Many parents mistakenly believe that an Illinois court-ordered child support order covers their entire financial obligation to their children after a divorce. Those parents are often surprised when the court orders them to pay for additional expenses above and beyond their child support payment. They may feel that paying for additional costs is excessive and unfair considering how much they already pay in child support.

Illinois state law issued child support guidelines at a set percentage of the paying parent’s net income. Net income is defined as the person’s total income minus all taxes and Social Security payments, health insurance premiums, union dues, and any other alimony and support payments.

The child support payment is linked to number of children involved in the proceeding:

  • One child – 20 percent of net income
  • Two children – 28 percent of net income
  • Three children – 32 percent of net income
  • Four children – 40 percent of net income
  • Five children – 45 percent of net income
  • Six or more children – 50 percent of net income

The state has come up with these guidelines to help courts apply a uniform schedule across all child support cases. Courts in Chicago and other parts of Illinois may deviate from this schedule if they find a compelling reason to do so. However, in most cases, the court sticks to the payment schedule defined by law.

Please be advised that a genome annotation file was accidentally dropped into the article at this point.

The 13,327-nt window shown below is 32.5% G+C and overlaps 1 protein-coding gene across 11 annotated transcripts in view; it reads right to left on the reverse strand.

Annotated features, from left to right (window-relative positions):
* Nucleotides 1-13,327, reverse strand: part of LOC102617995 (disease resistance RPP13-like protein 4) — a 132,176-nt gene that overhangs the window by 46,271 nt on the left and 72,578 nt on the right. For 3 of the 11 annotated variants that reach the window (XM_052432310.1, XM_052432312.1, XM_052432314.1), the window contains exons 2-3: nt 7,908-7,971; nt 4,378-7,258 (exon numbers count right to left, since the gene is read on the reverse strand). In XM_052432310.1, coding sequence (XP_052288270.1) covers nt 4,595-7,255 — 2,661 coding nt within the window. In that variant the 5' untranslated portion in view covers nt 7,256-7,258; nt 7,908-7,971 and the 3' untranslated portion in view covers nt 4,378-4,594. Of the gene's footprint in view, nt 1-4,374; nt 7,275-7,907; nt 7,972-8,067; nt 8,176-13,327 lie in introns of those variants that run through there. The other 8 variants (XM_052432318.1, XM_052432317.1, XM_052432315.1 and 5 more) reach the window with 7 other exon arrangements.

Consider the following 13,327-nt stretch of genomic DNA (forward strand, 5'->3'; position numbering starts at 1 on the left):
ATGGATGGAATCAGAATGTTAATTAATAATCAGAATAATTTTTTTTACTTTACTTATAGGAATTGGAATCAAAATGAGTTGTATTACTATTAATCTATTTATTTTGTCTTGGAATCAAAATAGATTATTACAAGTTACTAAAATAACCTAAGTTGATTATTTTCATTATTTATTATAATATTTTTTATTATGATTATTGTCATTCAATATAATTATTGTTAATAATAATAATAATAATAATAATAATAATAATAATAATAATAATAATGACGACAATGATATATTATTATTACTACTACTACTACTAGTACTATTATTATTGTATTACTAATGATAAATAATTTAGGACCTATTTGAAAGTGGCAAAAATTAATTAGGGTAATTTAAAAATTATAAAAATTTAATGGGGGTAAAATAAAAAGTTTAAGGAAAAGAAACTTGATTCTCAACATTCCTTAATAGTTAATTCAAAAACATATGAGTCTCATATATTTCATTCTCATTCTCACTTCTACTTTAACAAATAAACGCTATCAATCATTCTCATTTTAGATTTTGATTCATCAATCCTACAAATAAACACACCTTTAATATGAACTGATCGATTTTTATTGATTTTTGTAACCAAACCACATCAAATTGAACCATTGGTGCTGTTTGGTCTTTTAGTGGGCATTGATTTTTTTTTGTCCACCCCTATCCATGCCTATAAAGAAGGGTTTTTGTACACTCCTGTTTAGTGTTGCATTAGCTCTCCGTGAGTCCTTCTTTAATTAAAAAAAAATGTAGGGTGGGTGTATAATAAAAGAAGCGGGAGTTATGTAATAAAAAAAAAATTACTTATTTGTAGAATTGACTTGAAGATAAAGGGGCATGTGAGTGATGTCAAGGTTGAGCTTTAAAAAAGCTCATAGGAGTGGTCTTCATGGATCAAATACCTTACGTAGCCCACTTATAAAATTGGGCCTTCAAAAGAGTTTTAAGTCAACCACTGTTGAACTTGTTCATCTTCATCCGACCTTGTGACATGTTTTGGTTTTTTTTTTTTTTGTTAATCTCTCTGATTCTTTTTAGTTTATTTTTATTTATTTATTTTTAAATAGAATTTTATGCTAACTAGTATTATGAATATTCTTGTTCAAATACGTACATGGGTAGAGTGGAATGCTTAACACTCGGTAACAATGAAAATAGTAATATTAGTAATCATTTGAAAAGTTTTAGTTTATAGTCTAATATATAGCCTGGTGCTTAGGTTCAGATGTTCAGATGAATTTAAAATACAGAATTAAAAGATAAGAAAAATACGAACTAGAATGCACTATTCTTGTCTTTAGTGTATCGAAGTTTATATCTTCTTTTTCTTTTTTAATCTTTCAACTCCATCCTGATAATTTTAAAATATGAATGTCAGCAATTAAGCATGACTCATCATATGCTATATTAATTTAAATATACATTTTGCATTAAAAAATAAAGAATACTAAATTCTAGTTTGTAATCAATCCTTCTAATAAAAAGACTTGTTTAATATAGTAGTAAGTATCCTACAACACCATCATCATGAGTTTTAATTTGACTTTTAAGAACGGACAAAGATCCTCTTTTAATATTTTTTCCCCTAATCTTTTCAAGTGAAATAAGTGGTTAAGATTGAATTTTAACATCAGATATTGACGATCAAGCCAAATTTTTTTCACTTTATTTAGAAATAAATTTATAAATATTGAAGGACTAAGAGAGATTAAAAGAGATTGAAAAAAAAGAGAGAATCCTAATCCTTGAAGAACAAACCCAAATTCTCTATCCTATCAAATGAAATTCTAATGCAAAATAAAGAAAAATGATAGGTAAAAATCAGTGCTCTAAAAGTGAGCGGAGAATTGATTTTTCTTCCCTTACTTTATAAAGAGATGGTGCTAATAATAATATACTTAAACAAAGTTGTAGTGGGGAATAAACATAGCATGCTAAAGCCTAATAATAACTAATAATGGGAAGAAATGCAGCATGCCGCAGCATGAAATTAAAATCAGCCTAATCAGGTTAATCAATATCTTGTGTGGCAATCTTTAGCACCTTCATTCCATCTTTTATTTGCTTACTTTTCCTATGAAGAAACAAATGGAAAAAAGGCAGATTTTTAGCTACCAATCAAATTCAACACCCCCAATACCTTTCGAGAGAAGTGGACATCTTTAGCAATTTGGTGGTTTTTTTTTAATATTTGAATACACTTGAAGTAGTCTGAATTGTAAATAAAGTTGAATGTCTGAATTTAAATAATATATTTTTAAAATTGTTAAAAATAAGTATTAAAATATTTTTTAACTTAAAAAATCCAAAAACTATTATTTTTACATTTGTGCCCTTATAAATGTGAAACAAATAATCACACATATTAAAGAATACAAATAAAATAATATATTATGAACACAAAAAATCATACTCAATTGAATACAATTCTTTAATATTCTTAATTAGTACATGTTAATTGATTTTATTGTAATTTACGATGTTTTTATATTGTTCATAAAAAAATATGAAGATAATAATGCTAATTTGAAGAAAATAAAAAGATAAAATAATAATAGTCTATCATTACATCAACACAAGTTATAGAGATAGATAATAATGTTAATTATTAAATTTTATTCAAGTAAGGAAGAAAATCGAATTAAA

Child support is defined as payments to cover a child’s basic expenses, such as food, clothing, and shelter. The state has also recognized that a child will likely have extra expenses above and beyond these basic requirements.

Those extra expenses could include things like health care costs, dental expenses, child care, and sports team fees. Often, the extra costs are either one-time expenses that are unlikely to occur again or temporary recurring expenses that will go away at some point in time.

An example of a one-time fee could be a large deductible payment for medical care for an injury the child suffered. Another could be braces, glasses, or some other one-time medical cost.

Child care is often a recurring expense that will go away at some point in time. If the children aren’t yet school age, they’ll likely require care so the custodial parent can work outside the home. A non-custodial parent will likely be required to contribute to the daycare expense in addition to his or her child support payment.

Often, payer parents don’t include these additional expenses in their budget. As they adjust to their life post-marriage, they may focus only on defined expenses like alimony and child support. It’s important to realize that, in the court’s eyes, supporting the child doesn’t end with child support.